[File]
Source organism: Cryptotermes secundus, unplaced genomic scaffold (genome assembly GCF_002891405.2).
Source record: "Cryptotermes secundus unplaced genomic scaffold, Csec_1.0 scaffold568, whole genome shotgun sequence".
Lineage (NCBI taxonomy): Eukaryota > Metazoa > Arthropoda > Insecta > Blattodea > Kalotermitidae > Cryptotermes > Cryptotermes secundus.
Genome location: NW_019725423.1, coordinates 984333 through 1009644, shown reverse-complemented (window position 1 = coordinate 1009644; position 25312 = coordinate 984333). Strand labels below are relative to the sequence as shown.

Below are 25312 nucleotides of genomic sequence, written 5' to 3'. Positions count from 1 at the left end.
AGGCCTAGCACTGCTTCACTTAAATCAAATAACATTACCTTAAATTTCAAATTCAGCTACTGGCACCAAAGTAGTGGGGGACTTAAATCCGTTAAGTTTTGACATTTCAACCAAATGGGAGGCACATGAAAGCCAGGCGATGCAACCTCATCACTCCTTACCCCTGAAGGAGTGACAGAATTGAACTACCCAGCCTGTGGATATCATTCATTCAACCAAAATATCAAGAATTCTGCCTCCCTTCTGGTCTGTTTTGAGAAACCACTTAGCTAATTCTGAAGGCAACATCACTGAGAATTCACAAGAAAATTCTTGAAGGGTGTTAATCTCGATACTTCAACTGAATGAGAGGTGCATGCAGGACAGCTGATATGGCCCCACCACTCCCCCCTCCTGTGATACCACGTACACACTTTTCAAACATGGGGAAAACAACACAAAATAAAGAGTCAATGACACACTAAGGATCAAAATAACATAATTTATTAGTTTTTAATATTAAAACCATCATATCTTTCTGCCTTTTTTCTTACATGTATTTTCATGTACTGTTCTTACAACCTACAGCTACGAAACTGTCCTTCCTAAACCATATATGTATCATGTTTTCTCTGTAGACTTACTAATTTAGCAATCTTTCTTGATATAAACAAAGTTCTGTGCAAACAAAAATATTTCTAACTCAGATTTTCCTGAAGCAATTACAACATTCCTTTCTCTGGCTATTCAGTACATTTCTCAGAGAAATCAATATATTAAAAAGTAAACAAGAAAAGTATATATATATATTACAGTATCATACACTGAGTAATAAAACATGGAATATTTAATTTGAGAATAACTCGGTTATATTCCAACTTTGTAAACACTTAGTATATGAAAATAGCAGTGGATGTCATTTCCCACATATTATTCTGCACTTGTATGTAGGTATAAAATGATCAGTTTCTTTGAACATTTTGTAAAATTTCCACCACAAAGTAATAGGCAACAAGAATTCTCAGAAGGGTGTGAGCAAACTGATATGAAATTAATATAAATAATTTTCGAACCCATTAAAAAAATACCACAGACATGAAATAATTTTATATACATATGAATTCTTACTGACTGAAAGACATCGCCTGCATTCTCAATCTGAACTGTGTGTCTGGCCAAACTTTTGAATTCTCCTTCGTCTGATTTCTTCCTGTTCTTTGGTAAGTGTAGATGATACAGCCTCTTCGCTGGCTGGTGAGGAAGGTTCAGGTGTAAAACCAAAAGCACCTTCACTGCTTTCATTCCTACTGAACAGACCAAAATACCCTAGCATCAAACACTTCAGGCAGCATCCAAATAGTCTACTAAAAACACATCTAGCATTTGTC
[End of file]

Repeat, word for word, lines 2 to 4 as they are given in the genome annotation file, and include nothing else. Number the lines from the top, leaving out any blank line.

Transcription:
Source record: "Cryptotermes secundus unplaced genomic scaffold, Csec_1.0 scaffold568, whole genome shotgun sequence".
Lineage (NCBI taxonomy): Eukaryota > Metazoa > Arthropoda > Insecta > Blattodea > Kalotermitidae > Cryptotermes > Cryptotermes secundus.
Genome location: NW_019725423.1, coordinates 984333 through 1009644, shown reverse-complemented (window position 1 = coordinate 1009644; position 25312 = coordinate 984333). Strand labels below are relative to the sequence as shown.